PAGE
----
Rio Tinto has confirmed it has begun reducing production of aluminum at its Kitimat smelter to 35 per cent of normal and will be working with 265 non-union staff until the labour dispute between it an Unifor Local 2301, which escalated into a strike July 25, is resolved.
The company said it is gradually taking smelting pots offline – the containers that hold the aluminum and turn them into a liquid that can be poured into moulds – so the reduction unit can be safely operated with the skeleton staff that are required to continue working under an essential services order granted by the BC Labour Relations Board.
The reduction unit is the department where the final high-temperature step in smelting takes place, in which the oxide becomes aluminum.
Out of the 400 pots, the company says they will only be running roughly around 140 pots until a new collective agreement is finalized.
According to the union, during the bargaining process, Rio Tinto requested that they identify more serious issues to see if both parties can come to an agreement on them, temporarily ending the strike before the reduction unit reached the point of no return.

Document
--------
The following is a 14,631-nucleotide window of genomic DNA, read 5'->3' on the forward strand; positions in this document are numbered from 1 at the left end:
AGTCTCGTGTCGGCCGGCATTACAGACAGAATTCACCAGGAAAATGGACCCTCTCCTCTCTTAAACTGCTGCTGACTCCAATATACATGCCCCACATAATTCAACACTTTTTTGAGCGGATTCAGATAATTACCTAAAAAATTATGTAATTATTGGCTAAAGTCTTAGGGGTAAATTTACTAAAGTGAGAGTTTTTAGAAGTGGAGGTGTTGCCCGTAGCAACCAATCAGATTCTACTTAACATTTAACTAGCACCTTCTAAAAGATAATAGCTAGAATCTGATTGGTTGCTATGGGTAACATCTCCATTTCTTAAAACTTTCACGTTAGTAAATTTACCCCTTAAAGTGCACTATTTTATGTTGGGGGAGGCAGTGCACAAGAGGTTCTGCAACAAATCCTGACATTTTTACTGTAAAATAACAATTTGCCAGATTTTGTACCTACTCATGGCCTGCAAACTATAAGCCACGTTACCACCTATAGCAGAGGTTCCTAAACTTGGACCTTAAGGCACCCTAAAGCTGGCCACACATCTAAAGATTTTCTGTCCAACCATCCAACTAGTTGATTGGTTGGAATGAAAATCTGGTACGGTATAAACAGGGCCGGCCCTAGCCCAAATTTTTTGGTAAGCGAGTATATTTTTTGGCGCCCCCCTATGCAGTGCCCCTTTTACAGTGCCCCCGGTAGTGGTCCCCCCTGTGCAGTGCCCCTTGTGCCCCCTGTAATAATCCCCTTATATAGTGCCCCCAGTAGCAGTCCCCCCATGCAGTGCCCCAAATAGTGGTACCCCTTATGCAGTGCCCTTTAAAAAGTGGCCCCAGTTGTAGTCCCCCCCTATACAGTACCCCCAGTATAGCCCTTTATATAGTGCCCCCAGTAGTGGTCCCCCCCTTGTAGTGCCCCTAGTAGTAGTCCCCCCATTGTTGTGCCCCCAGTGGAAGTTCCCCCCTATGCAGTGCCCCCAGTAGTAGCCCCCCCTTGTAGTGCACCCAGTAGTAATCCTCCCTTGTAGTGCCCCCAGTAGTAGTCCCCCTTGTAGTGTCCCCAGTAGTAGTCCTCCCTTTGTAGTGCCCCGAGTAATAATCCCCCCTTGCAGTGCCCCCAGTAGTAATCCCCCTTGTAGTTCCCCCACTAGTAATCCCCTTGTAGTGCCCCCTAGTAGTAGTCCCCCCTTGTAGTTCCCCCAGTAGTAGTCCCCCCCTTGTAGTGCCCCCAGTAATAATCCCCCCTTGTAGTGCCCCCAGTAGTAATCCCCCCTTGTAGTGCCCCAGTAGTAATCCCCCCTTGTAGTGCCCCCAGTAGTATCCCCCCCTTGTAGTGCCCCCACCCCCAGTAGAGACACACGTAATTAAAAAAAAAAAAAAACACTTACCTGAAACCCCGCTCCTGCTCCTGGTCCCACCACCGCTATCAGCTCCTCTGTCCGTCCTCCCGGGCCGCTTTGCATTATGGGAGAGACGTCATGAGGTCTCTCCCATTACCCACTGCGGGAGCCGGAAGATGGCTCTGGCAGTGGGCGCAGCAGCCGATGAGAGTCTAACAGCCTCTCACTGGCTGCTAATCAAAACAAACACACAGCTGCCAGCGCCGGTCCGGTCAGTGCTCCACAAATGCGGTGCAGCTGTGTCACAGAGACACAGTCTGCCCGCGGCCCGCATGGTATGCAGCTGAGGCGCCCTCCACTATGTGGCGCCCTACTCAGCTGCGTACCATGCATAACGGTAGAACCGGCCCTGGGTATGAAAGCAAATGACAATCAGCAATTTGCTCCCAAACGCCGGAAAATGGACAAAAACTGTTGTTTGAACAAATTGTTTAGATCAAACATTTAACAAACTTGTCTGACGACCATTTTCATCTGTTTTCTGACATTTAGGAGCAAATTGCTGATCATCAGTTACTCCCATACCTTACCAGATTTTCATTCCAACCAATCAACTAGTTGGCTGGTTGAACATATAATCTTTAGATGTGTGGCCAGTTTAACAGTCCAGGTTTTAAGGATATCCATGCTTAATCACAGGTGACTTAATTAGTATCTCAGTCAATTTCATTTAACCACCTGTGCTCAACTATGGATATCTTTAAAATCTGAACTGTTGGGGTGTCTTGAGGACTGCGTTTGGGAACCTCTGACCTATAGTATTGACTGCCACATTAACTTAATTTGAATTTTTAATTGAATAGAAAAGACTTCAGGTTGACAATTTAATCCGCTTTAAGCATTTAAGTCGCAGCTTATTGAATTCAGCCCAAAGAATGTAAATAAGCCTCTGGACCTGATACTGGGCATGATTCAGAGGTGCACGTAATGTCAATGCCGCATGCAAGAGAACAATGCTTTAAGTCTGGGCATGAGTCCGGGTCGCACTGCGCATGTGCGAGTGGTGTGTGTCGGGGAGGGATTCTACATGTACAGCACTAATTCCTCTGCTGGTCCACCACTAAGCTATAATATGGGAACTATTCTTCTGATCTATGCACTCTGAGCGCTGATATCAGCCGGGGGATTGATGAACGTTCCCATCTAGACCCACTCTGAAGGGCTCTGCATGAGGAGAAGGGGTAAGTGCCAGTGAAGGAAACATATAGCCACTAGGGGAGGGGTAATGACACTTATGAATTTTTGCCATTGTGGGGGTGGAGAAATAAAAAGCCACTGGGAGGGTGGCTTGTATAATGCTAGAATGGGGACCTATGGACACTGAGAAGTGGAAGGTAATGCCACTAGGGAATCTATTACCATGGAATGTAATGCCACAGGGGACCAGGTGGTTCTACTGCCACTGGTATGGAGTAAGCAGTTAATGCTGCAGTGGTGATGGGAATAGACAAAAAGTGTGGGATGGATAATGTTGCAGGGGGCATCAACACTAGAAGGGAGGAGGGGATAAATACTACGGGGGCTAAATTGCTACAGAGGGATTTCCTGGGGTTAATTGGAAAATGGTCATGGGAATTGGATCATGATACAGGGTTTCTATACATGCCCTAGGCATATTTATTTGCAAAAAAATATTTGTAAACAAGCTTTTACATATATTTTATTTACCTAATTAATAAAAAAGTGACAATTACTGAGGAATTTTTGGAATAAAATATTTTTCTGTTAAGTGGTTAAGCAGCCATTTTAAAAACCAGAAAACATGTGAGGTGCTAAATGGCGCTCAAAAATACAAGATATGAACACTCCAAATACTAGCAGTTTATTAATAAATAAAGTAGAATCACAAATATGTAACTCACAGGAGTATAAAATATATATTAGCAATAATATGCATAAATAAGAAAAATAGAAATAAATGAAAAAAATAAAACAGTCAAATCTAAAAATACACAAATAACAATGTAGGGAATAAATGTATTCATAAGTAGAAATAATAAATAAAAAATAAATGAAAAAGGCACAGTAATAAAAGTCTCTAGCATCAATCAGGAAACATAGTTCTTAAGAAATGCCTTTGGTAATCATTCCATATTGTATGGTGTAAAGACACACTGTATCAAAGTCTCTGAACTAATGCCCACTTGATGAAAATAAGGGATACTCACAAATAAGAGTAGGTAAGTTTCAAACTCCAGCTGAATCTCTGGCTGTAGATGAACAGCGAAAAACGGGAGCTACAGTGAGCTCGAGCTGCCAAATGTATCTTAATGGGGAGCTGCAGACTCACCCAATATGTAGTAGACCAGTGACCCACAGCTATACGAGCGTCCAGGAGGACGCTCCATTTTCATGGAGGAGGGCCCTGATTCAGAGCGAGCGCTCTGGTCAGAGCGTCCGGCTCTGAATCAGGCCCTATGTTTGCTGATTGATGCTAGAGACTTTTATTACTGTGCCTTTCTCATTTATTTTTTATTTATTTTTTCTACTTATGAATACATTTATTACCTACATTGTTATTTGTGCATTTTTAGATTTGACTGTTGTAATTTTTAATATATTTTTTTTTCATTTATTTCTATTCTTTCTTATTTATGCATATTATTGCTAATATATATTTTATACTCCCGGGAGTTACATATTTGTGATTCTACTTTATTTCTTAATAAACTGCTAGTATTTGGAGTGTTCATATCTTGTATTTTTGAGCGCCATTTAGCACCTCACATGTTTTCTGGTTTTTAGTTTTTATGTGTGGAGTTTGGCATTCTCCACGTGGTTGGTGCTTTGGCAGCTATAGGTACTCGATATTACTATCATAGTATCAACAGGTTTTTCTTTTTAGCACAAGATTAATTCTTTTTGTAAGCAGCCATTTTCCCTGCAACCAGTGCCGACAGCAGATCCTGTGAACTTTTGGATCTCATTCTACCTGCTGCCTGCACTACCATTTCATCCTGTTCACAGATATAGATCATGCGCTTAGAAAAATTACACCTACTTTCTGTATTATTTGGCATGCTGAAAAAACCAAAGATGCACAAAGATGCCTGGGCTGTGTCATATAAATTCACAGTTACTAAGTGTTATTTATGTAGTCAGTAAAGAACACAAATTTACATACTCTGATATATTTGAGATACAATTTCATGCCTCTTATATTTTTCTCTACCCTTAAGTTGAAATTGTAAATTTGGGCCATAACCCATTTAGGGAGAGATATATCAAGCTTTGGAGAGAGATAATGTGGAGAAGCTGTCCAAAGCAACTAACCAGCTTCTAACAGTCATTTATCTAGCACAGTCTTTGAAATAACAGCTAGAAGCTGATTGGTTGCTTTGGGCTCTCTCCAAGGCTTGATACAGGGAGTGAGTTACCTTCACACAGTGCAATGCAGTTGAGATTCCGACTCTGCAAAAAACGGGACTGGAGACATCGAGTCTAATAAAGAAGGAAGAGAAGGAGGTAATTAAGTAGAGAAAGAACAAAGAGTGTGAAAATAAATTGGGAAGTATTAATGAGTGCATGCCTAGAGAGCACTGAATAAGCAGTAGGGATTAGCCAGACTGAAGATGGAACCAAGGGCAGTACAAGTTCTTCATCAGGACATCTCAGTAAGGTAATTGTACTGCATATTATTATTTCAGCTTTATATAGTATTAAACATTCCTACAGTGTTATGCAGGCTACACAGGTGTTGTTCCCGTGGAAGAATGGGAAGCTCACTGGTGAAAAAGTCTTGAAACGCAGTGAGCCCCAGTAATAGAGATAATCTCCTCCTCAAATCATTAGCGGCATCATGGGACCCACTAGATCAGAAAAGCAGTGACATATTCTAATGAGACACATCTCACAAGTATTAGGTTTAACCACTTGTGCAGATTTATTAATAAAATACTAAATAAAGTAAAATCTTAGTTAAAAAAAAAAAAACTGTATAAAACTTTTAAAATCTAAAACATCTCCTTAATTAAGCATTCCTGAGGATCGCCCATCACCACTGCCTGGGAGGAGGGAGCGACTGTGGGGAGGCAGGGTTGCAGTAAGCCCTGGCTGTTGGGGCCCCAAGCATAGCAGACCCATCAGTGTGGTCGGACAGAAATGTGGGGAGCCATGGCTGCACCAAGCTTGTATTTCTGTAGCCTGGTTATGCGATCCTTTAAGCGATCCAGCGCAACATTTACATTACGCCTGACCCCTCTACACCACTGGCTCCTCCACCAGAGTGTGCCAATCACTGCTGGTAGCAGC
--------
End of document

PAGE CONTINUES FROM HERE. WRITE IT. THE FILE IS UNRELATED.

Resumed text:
However, the union stated in a news bulletin that after reaching a proposed concession, which would allow union members to return to work, the company called to say that they wanted to pause negotiations for both parties so they could reflect on their positions and the number of demands that are still on the table.
Rio Tinto employs approximately 1,050 people at the BC Works smelter and Kemano powerhouse, including around 900 employees represented by Unifor Local 2301. The company contributed C $780 million to the economy of British Columbia in 2020.